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Base Camp: Cody Cirillo and Kellyn Wilson’s Powderchasing Schoolbus

When I first met Kellyn Wilson seven years ago, we were the new interns at Ski Magazine's offices in Boulder, Colorado. Learning the ins and outs of the ski media trade was certainly a large part of our days, but figuring out how to chase powder and make a life in the mountains was what we were really there for. Turns out we went to school together at the University of Colorado, and we soon figured out we had lots of friends in common that shared that same vision for living life simply. Things were a bit different back then, with priorities focused on going to class, organizing bags for gear tests, skiing as much as possible, and figuring life out as it came. Well, to be honest, things haven’t changed all too much for Kellyn and her boyfriend Cody Cirillo. I think you’ll find their life to be pretty awesome. Cody skis for Faction and works at a design agency while Kellyn is now a skier and writer, currently working on a children’s book she hopes to release soon. 

RELATED: Check Out More Stories From TGR Base Camp

Cody and Kellyn still live a pretty simple existence, skiing more than they don't and spending lots of time on the road. They’ve moved into a small yellow school bus, which is now their home away from home for month-long ski missions all across the continent. The Honey House Bus, their affectionate nickname for their home on wheels, is quite the rig, and the two have certainly learned their lessons about making things work in whatever way possible. With a 1962 Chevrolet School Bus as a base, they added a few technical upgrades, namely an engine from an old Camaro, some parts from a Thunderbird, and of course one of the coolest retro-inspired interiors we’ve ever seen in a build like this. Living in an inherently unreliable vehicle has proved both challenging and extremely rewarding, and Cody and Kellyn absolutely love it.

For this installment in TGR’s Base Camp series, I caught up with my old friends, to see how life has treated them on the road and to learn a little more about the highs and lows of building the Honey House Bus.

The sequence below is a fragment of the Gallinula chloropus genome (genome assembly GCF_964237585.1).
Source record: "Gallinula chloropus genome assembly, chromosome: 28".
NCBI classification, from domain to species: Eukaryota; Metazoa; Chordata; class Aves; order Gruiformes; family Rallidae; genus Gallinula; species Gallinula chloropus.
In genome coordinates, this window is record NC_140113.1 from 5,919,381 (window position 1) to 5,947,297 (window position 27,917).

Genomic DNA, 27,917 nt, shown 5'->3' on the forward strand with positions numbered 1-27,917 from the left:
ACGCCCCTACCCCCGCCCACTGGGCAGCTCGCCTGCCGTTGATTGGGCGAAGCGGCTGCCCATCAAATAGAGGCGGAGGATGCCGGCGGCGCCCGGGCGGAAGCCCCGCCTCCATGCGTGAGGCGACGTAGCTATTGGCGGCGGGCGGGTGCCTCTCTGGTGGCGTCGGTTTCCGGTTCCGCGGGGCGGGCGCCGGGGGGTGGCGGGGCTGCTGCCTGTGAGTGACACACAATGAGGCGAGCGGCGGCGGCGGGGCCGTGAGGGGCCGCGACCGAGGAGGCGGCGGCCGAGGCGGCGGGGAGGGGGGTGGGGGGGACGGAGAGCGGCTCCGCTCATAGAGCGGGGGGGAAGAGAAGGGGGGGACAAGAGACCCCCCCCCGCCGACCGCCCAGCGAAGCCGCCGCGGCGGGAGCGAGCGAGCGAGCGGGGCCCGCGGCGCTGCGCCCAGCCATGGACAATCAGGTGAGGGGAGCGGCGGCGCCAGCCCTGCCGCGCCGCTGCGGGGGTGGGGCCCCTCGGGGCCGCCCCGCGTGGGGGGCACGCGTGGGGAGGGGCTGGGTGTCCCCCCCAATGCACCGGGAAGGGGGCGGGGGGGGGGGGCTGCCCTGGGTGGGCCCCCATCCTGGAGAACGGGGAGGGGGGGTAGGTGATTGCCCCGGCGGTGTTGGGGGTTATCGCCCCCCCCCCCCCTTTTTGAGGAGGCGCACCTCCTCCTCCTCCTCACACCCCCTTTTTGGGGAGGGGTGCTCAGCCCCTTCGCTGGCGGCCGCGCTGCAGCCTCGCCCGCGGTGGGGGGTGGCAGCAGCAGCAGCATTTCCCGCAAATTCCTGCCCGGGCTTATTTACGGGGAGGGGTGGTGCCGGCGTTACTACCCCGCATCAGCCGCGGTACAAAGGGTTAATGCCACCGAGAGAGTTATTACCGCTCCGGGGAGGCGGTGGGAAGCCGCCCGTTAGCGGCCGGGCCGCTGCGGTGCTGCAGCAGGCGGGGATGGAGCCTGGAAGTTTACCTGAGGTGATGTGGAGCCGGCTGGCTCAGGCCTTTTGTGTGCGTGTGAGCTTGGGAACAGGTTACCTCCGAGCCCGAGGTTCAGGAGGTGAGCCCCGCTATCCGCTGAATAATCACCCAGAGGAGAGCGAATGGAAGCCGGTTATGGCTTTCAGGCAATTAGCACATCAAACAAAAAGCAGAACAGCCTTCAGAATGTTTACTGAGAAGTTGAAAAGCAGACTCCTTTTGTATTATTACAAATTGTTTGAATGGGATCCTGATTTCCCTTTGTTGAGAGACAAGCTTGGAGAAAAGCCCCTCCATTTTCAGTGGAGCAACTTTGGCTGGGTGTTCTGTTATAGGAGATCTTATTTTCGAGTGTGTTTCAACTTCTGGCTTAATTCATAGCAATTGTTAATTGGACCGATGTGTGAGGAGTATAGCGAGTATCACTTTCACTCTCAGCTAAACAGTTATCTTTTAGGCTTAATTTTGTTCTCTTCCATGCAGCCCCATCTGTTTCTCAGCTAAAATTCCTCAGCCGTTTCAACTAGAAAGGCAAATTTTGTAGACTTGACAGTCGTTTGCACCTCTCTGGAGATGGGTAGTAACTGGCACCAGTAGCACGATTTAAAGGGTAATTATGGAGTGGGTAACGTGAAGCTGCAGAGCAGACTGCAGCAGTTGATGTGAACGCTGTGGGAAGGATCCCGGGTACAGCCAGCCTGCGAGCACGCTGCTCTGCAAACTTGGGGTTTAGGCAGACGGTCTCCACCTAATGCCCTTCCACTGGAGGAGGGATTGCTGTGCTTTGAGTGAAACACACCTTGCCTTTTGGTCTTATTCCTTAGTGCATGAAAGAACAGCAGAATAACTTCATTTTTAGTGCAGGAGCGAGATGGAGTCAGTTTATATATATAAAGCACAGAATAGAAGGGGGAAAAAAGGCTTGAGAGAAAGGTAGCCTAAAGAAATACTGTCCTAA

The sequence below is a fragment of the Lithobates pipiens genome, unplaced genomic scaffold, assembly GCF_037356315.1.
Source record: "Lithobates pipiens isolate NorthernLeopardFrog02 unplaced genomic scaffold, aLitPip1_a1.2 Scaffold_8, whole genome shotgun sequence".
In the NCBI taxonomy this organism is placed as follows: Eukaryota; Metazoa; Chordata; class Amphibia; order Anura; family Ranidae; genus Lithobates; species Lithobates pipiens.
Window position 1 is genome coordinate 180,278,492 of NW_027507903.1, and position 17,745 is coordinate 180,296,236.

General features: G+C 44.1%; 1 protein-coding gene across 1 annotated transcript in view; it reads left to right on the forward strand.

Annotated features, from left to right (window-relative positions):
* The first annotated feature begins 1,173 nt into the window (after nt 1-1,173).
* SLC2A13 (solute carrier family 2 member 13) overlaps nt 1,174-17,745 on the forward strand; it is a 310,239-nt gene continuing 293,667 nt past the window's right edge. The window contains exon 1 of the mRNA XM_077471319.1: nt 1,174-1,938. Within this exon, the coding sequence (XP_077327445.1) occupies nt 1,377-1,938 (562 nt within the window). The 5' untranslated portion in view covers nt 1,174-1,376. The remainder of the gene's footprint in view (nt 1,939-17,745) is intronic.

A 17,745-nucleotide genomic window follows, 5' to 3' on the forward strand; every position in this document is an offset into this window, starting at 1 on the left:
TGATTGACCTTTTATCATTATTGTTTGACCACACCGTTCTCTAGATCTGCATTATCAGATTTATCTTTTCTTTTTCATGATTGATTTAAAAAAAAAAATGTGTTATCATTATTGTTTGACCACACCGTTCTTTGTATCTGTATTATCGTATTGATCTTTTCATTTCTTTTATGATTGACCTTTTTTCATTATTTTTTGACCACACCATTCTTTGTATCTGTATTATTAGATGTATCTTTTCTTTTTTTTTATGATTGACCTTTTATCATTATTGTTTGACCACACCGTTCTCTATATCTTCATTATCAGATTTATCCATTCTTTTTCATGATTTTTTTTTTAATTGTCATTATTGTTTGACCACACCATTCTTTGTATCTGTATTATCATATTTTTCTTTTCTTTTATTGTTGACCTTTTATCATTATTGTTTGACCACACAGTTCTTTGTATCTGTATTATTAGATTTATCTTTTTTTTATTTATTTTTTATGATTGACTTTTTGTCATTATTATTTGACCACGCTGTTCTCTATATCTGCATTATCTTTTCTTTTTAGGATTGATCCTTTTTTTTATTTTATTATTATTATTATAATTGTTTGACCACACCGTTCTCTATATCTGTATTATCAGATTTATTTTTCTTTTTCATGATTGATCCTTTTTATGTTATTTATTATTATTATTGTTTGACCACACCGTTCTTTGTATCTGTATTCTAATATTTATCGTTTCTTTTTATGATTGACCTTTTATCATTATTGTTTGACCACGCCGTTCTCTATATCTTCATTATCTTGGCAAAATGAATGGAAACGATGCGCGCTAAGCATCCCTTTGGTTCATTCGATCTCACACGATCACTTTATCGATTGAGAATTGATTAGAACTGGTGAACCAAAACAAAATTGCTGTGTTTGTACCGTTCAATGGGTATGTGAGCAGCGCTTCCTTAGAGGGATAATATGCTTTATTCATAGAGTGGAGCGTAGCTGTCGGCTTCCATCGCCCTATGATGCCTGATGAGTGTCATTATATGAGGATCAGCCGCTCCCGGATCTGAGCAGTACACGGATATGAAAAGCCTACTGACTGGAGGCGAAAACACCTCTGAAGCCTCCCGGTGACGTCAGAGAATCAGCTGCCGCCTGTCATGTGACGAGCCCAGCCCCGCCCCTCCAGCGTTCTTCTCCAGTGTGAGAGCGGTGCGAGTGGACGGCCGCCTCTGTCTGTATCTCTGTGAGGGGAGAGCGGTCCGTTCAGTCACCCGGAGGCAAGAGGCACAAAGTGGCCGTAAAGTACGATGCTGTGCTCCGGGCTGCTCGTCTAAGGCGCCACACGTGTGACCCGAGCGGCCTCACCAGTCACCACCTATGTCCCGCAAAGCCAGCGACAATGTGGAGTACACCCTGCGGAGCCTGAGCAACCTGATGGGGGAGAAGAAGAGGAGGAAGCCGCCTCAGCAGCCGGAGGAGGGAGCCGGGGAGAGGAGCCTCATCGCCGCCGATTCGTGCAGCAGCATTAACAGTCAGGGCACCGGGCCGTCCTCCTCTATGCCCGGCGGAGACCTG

Cody Cirillo and Kellyn Wilson in front of home sweet home. Kellyn Wilson photo.

Hey guys, for those who aren’t familiar with your lives, can you give a quick introduction on who you each are?

Cody Cirillo: I’m a professional skier based out of Breckenridge, Colorado and together with my girlfriend Kellyn Wilson own a 1962 Chevrolet school bus that we converted into a tiny mobile powderchasing home.

Kellyn Wilson: I’m a skier, and a future children’s book author, and I live in a bus. Cody and I both competed in skiing in the past, and now we’ve both started to look in other directions, like film projects and creative projects around the bus. There’s always something to be done with it, it’s really a constant project where we can change stuff and work on it. We really like the fact that we can tailor it to what we need for what we like to do.

What’s up with the bus right now?

KW: You know, it’s really not meant for summer we’ve come to realize. We built everything in it with winter in mind and staying warm while skiing. Of course, with everything on hold right now, we’re back in Colorado actually living at my childhood home waiting until we can start the next chapter. Were planning to move to Telluride soon, so it’s a good time to continue working on and fixing stuff though!

Cirillo digging deep to find a cure for an engine problem. Kellyn Wilson photo.

Tell me some more about the design.

KW: Like I said, we built it all out with winter in mind, so we’ve got stuff like our little wood stove, it’s super insulated. We have a propane heat source as a backup. Our shower has turned into our gear closet, with a ton of hooks for jackets and skis and stuff. One of my favorite parts is all the re-claimed wood on the walls. I got it from this guy in Leadville who collects wood from abandoned barns in Wyoming. Our couch pulls out into a twin-size bed that’s actually great for guests. We’ve had some friends snuggle up on there, that’s always a good time.

Cozy warmth provided by a cast-iron wood-burning stove. Kellyn Wilson photos.

CC: We were super intentional about everything we put into it, from the way we laid out the build and construction, to all the materials we actually used in building it. We tried to use as many re-claimed materials as we could and up-source a lot of things. But of course, we wanted to make it comfortable for winter and that means brutal cold in the mornings, so we had to make sure we had a couple of creature comforts like the stove and RV-style propane heater. My favorite recent addition is a Jimmy Buffett Margaritaville propane grill that mounts to the front hitch. It’s the perfect thing for rocking in the parking lot after skiing.

Clean lines in the vintage interior. Kellyn Wilson photo.

Where did it all start? After college, we all went our separate ways, and all of a sudden Cody and Kellyn were in a school bus. What happened there?

CC: At the time, Kellyn was finishing up school with a study abroad semester in South America, and I had been looking pretty religiously at busses online to try and build one. We had always been interested in stuff like trailers or tiny-homes, and then an opportunity kind of presented itself on Craigslist in Blackfoot, Idaho. There were only a couple of photos of it but seeing the outside of the bus and the 1960s aesthetic really captivated me. I went out to Idaho and checked out the bus in this lot and it was pretty janky. Not the best gut feeling right off the bat, but I knew if we got the price low enough we should go for it.